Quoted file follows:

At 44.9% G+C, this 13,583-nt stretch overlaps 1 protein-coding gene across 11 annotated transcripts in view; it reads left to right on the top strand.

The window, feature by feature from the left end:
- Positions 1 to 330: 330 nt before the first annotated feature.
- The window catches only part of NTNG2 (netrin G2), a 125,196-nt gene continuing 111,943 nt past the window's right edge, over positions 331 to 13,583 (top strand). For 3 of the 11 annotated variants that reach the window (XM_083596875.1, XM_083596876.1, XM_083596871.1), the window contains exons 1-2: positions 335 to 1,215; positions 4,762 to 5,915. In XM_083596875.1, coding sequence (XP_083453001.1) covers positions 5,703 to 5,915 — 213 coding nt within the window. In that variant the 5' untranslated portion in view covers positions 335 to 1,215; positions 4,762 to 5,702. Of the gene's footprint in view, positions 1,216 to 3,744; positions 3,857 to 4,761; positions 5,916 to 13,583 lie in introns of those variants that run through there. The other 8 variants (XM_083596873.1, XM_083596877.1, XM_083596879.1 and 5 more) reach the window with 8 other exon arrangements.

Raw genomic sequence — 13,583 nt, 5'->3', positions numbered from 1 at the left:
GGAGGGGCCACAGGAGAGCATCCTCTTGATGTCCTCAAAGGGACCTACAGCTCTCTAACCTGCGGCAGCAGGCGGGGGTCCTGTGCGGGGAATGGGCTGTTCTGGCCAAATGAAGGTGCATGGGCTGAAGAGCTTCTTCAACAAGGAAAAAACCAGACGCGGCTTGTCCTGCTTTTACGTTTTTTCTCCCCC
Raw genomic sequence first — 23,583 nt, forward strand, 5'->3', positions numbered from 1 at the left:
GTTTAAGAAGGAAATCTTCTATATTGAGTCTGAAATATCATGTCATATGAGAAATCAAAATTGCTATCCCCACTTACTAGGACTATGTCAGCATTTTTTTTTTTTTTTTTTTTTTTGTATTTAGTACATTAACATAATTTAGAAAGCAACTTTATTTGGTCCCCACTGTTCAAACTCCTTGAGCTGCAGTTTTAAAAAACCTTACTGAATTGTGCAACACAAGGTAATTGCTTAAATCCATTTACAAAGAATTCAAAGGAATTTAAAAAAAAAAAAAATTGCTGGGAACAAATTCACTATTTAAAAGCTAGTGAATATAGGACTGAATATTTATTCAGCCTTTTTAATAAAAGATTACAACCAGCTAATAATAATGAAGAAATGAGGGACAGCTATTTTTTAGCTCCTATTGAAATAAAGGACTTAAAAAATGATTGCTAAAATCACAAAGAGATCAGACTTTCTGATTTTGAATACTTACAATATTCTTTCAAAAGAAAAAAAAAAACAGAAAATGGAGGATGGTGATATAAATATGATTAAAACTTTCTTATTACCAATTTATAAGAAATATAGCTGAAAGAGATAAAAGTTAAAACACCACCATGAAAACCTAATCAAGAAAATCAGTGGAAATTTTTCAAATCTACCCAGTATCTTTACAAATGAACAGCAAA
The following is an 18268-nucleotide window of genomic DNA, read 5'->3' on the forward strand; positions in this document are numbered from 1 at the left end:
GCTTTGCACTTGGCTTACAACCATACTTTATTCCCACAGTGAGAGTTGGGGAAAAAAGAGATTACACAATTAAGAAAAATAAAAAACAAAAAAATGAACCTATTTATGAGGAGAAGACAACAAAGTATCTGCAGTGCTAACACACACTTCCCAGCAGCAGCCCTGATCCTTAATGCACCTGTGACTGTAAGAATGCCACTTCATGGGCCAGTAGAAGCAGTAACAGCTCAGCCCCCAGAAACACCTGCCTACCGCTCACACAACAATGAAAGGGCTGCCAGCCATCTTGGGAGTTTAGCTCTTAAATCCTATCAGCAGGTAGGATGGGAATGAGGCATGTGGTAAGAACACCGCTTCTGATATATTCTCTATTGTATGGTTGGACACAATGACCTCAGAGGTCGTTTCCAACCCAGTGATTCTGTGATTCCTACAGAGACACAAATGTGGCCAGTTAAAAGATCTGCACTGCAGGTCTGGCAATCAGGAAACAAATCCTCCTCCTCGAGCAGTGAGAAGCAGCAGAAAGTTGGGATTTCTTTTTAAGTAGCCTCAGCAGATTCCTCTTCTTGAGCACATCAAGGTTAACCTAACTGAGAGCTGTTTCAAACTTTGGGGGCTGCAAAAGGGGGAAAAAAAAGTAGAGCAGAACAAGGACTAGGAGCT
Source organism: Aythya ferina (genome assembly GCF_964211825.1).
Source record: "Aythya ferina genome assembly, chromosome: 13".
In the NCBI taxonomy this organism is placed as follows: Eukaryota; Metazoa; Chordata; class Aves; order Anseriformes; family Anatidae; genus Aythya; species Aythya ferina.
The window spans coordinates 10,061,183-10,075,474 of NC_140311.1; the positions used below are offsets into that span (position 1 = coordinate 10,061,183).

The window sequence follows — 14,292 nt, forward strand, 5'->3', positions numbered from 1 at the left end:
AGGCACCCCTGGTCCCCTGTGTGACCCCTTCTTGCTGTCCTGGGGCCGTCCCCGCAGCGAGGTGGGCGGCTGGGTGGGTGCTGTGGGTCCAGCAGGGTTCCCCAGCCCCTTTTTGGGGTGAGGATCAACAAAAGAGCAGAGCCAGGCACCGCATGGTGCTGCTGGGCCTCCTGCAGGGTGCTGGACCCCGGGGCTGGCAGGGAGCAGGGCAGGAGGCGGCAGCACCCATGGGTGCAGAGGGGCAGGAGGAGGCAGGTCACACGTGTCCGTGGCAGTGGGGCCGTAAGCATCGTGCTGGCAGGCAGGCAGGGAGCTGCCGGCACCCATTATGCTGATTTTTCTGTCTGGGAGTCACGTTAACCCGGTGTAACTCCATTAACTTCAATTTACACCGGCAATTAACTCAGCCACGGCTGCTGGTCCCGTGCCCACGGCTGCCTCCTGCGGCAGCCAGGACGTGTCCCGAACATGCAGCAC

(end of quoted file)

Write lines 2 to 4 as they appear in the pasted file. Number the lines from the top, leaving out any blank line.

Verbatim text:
The window, feature by feature from the left end:
- Positions 1 to 330: 330 nt before the first annotated feature.
- The window catches only part of NTNG2 (netrin G2), a 125,196-nt gene continuing 111,943 nt past the window's right edge, over positions 331 to 13,583 (top strand). For 3 of the 11 annotated variants that reach the window (XM_083596875.1, XM_083596876.1, XM_083596871.1), the window contains exons 1-2: positions 335 to 1,215; positions 4,762 to 5,915. In XM_083596875.1, coding sequence (XP_083453001.1) covers positions 5,703 to 5,915 — 213 coding nt within the window. In that variant the 5' untranslated portion in view covers positions 335 to 1,215; positions 4,762 to 5,702. Of the gene's footprint in view, positions 1,216 to 3,744; positions 3,857 to 4,761; positions 5,916 to 13,583 lie in introns of those variants that run through there. The other 8 variants (XM_083596873.1, XM_083596877.1, XM_083596879.1 and 5 more) reach the window with 8 other exon arrangements.